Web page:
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The classic 'Killer of Sheep' finally gets the theatrical release it so richly deserves

There are very few films I can wholeheartedly recommend. Like, I might have enjoyed Carrot Top's Chairman of the Board, but I couldn't recommend it to everyone, because most people don't smear solvents directly into open wounds before watching a movie.

But Killer of Sheep is something everyone should see, a classic in at least three senses of the word. It's one of the first films inducted into the Library of Congress' National Film Registry. Due to licensing problems that kept it out of theaters for most of its 30-year history, film critics and cinephiles have sought it out like it was a Loch Ness monster made of gold and manna. And in spite of its cult status and the fact that the U.S. government has sanctioned its existence, it's really, really good.

KoS, as it's affectionately known by its rabid fans, is a semi-narrative drama about several days in the Watts area of Los Angeles. Director Charles Burnett filmed on weekends in 1972 and 1973, capturing not so much a story as the essence of a place and time.

The film opens with boys playing in a vacant lot. The environment looks post-apocalyptic, and their game involves throwing dirt clods at each other while holding up rotting boards as shields.

This is followed by a series of vignettes, many featuring children, all so beautifully photographed that Ansel Adams is said to have committed ritual suicide when he first saw the film. Kids skitter across rooftops, skin their knees, cry, beat each other, run away, wear strange masks and suck their fingers--acting, in short, like children.

Meanwhile, the adults moon and mope and plan murders and scrape linoleum from rotting floors. But it's the most beautiful rotting linoleum you've ever seen. It's like the linoleum you'd find molding away in the unused, flooded guesthouse at God's summer place.

Using both straightforward storytelling and purely aesthetic montage, Burnett has created his own style. It's not unlike a book of short stories featuring linked characters, with the Watts neighborhood providing the setting.

This allows Burnett to produce something that straightforward narratives and purely non-narrative films can't do: telling the story of a place, and the feelings and actions that it conditions.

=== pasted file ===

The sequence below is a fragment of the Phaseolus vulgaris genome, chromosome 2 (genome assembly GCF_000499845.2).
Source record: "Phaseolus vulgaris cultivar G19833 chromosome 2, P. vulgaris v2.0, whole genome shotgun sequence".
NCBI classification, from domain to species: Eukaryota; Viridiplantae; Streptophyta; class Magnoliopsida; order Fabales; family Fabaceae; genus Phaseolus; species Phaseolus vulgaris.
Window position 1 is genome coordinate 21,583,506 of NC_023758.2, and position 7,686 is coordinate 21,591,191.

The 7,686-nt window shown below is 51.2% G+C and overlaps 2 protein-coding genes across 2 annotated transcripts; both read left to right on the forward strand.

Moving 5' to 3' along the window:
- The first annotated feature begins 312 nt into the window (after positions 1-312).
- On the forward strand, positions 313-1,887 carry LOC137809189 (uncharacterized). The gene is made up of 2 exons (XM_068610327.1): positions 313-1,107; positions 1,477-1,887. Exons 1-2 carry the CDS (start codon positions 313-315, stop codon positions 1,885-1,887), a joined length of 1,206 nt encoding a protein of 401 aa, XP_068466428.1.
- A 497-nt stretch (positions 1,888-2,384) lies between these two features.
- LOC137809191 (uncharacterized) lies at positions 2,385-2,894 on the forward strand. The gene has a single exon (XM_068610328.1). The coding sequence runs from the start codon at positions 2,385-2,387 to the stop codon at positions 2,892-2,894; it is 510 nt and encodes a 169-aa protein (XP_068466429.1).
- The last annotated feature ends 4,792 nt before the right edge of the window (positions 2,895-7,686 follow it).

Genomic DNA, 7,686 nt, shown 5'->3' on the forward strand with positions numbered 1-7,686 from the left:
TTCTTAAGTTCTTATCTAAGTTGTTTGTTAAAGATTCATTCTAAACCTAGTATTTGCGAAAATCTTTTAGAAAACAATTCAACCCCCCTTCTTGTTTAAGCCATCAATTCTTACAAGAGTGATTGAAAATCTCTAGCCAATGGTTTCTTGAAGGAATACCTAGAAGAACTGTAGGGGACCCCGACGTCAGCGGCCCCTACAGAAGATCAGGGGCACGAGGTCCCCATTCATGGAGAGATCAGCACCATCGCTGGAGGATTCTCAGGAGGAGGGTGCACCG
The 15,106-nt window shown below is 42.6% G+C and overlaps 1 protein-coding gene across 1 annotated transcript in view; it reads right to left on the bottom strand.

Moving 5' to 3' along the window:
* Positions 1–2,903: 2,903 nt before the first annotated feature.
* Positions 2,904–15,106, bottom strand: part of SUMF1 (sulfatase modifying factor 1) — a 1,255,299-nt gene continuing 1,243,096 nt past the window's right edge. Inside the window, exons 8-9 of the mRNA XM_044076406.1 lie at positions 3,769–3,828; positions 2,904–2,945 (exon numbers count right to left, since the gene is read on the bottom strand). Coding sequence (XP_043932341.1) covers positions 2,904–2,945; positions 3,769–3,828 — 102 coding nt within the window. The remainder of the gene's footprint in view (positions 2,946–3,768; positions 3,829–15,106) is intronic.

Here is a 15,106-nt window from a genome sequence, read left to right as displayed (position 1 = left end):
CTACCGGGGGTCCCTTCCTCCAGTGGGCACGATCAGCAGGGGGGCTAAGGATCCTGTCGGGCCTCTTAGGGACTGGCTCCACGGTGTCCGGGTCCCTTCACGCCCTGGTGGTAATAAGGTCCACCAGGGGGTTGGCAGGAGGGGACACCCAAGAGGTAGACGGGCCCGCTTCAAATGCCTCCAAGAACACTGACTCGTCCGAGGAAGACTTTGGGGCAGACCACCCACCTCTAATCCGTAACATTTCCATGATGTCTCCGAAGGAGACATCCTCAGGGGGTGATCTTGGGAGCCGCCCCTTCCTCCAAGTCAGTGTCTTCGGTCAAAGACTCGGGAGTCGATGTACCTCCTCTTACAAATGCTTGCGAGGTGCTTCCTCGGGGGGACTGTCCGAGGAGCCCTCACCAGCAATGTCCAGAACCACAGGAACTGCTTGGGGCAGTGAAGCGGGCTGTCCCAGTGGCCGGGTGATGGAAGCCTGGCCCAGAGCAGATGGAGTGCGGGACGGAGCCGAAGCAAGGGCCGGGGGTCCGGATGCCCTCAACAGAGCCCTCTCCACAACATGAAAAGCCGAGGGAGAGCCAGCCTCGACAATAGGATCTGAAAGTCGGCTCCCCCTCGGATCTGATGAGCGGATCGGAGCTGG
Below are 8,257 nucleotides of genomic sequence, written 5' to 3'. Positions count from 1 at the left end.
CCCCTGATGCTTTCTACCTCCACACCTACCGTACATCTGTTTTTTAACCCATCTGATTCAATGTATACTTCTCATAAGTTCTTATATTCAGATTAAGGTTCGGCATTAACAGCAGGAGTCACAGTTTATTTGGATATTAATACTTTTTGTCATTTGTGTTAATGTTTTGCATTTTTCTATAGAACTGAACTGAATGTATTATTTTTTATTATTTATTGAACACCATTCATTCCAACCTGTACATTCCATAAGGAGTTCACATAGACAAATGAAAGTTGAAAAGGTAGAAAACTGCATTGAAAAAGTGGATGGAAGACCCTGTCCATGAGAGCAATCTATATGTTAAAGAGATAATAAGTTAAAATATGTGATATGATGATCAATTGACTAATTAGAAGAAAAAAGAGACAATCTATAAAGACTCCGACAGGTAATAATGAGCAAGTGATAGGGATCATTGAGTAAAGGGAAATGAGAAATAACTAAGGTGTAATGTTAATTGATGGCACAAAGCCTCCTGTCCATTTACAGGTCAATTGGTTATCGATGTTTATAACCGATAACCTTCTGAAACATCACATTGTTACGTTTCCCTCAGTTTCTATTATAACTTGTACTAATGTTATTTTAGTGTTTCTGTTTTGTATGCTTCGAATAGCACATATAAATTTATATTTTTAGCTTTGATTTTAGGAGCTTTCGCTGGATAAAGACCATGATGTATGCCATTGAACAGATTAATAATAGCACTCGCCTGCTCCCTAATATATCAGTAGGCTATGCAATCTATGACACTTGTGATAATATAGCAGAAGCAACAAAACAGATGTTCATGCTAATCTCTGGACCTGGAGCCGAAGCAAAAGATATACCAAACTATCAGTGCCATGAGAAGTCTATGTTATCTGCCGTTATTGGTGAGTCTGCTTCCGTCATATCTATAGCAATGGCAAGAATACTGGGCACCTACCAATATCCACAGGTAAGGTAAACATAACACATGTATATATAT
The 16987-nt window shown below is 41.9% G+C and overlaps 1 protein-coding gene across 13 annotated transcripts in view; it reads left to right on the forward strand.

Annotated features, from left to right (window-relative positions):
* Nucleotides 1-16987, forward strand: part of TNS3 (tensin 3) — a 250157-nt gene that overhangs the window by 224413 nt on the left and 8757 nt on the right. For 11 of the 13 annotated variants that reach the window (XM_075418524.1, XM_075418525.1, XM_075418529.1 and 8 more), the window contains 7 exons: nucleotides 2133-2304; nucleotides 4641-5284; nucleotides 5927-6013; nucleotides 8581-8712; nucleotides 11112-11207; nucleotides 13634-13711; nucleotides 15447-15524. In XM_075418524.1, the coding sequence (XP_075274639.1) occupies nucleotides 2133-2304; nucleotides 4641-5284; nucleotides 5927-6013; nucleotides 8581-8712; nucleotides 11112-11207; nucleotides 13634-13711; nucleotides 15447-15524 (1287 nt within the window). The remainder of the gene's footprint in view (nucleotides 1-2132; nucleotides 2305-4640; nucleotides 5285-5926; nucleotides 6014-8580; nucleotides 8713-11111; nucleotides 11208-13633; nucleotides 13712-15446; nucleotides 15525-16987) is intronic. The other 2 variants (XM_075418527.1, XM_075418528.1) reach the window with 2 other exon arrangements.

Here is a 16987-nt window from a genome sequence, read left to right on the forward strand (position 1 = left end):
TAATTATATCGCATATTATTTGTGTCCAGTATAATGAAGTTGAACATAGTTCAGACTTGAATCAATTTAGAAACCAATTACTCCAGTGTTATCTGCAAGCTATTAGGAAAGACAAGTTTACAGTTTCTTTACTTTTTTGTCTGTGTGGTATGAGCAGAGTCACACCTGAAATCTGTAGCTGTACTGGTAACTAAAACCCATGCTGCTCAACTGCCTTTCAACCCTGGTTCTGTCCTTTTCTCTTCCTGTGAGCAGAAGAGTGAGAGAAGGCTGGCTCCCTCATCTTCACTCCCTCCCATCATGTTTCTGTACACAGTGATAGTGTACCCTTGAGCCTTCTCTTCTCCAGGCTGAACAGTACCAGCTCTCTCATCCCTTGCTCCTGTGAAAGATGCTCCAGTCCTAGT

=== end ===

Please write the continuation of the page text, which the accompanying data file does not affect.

This mood is most strongly presented in the recurring character of Stan, a chronically depressed insomniac who works at a slaughterhouse (thus the film's title). While violence and comedy and coercion and gloomy scenes in bright sunlight play around him, Stan maintains a consistent emotional response, a kind of dead-eyed hopefulness that things might someday be better, and that things are, in spite of his melancholy, actually already OK.

Stan is played by Henry G. Sanders with a theatrical naturalism that's haunting. Burnett has managed to coax out of all of his players a weird sense that they're both acting as they would if no camera was on them, and at the same time acting out scenes as though their lives were simply performances of roles they had chosen.

But the real star here is Burnett's impeccable eye. He frames each shot with such precision that, even when nothing is happening, you can't look away. The camera itself becomes a character, choosing images that are ambiguous between the deadening effect of the depressed neighborhood and the intense beauty of each moment, whether those images consist of two children taunting another, two thugs stealing a television or two brothers who've found that a rusty junkyard is also a box of magical toys.

All of this is enhanced by a soundtrack of early 20th-century music. Paul Robeson, Scott Joplin, Dinah Washington, Louis Armstrong and others sing blues, ragtime and Tin Pan Alley tunes that give the film a timelessness, as though everything in it has happened before and will happen again.

Unfortunately, it was Burnett's very astute musical choices that kept this film out of the public eye for so long, as he was unable to obtain the rights for some of the songs. But changing the music would have ruined this film; it has a perfect wrongness about it. Instead of emphasizing the mood already present in the dialogue and imagery, it adds another, almost contradictory flavor, deepening the tensions that already exist between the beauty of the photography and the darkness of the characters' lives.

Luckily, licensing issues have been worked out, and Killer of Sheep is now moving across the country in select theaters. Any fan of film (or art, as Killer of Sheep moves beyond the conventions of most film) would be well advised to check it out. At 83 minutes, it's a perfect miniature, doing something that very few films have even tried--and even fewer have succeeded at.

Killer of Sheep
Rated NR

More by James DiGiovanna

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